Doctor of Psychology in Counseling Psychology (PsyD)
Chatham University's Doctor of Psychology (PsyD) in Counseling Psychology program is one of a small number of APA-accredited Counseling Psychology PsyD programs in the nation. The hallmarks of our program include:
- Science-informed practice
- Emphasis on promoting sustainable health and well-being
- Focus on clients' assets and strengths
- Strong commitment to diversity, inclusion and social justice
- Access to a broad range of training opportunities
The PsyD is a full-time program, admitting students each fall. The program includes three years of coursework and practicum experiences, followed by a one-year internship.
Chatham University's Doctor of Psychology in Counseling Psychology (PsyD) is accredited by the American Psychological Association (APA).
American Psychological Association
750 First Street NE
Washington, DC 20002-4242
Learn about our goals and objectives.
+Sample of Research Terms and Groups
Students have opportunities to engage in a broad array of faculty-led research
Psychology of Gender
Co-directed by Drs. Britney Brinkman and Anthony Isacco, this research team includes a dynamic network of researchers, practitioners, and students and is the home base for a wide variety of research projects. Learn more.
Long Purple Line
Investigates perceptions of diversity, inclusion, exclusion, as well as experiences of discrimination among students at a university at the outset of its transition from single-sex to coeducation. Led by Drs. Jen Morse, Mary Jo Loughran, and Wonjin Sim.
Women's Career Development
Focuses on leadership experiences and confidence in negotiation. Led by Dr. Gina Zanardelli.
Focuses on the connections between the natural environment and human health and well-being, including implications of these connections for work as counsellors and psychologists. Led by Dr. Mary Beth Mannarino.
Focuses on collaborative projects that explore aspects of health and well-being across a variety of populations, including mental health professionals and counselors in training, college students, and individuals who have struggled with mental health issues. Led by Dr. Deanna Hamilton.
This research team focuses on analyses of treatment trials for unipolar depression and anxious depression, many of which include novel variants of Interpersonal Psychotherapy (IPT), an empirically-supported treatment for mood disorders. Led by Drs. Jill Cyranowski and Holly Swartz (University of Pittsburgh Medical Center).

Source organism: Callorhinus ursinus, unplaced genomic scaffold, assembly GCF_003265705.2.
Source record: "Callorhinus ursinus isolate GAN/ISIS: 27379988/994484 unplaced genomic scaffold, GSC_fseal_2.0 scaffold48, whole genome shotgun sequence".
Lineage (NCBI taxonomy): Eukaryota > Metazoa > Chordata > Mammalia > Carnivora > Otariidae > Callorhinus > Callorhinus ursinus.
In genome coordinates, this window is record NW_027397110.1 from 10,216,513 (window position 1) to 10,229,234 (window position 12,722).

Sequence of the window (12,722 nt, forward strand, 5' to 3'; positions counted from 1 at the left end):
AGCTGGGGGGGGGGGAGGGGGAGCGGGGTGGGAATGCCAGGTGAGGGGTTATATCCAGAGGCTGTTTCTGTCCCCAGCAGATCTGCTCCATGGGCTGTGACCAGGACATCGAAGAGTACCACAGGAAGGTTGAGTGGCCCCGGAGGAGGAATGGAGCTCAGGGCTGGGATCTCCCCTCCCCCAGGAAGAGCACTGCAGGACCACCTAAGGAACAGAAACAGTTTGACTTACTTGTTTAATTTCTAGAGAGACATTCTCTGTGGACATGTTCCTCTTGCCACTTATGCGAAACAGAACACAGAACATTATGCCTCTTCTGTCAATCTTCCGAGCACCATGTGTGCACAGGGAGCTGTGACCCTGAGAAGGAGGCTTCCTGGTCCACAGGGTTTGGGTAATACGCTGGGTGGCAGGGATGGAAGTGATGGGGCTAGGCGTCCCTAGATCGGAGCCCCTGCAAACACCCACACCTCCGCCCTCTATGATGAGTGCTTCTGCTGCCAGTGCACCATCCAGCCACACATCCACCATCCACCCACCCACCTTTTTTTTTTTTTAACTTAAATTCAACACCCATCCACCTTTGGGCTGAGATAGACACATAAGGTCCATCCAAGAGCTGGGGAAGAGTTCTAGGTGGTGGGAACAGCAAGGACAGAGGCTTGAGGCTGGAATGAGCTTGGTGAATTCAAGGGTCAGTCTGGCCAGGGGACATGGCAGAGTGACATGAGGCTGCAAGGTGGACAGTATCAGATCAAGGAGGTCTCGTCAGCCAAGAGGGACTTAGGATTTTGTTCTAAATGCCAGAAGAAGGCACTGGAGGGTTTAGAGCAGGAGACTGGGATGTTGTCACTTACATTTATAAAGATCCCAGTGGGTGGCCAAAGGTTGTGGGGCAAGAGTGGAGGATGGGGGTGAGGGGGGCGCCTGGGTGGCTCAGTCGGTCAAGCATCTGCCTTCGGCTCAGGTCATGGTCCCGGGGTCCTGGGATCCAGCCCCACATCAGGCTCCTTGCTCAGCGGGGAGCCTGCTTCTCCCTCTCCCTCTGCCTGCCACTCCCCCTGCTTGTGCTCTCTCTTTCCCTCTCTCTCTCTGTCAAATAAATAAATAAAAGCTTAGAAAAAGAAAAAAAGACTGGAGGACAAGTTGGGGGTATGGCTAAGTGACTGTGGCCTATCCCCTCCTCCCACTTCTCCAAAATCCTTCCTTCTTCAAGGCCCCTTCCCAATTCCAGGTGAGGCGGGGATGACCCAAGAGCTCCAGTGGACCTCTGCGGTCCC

Cognition and Mood
Focuses on the relationship of cognitive processes and evoked emotional states on decision making, as well as the dissemination and exploration of novel, empirically-supported treatments for attention deficit disorder. Led by Dr. Seth Harty.
Conducts research on using dreams in therapy, including use with international student populations and Asian populations. Led by Dr. Wonjin Sim.
Girls' Studies and Youth Activism
This group examines the lives of children and young adults from an intersectionality perspective, explores youth experiences of and resistance to oppression, girls' and young adults' engagement in social justice advocacy and activism, and collaborates with community based programs designed to empower girls of color. Led by Dr. Britney Brinkman.
Examines the health disparities of international populations (e.g. immigrants, refugees, international students) as well as the cross-cultural perspectives of diversity and multiculturalism among communities from different countries. Led by Dr. Arlette Ngoubene-Atioky.
Explores the intersectionality of cultural identities (e.g. race, ethnicity, gender identification, affectional orientation, SES, immigration status, and age) and its relation to social power, privilege, oppression, and wellbeing. Led by Dr. Arlette Ngoubene-Atioky.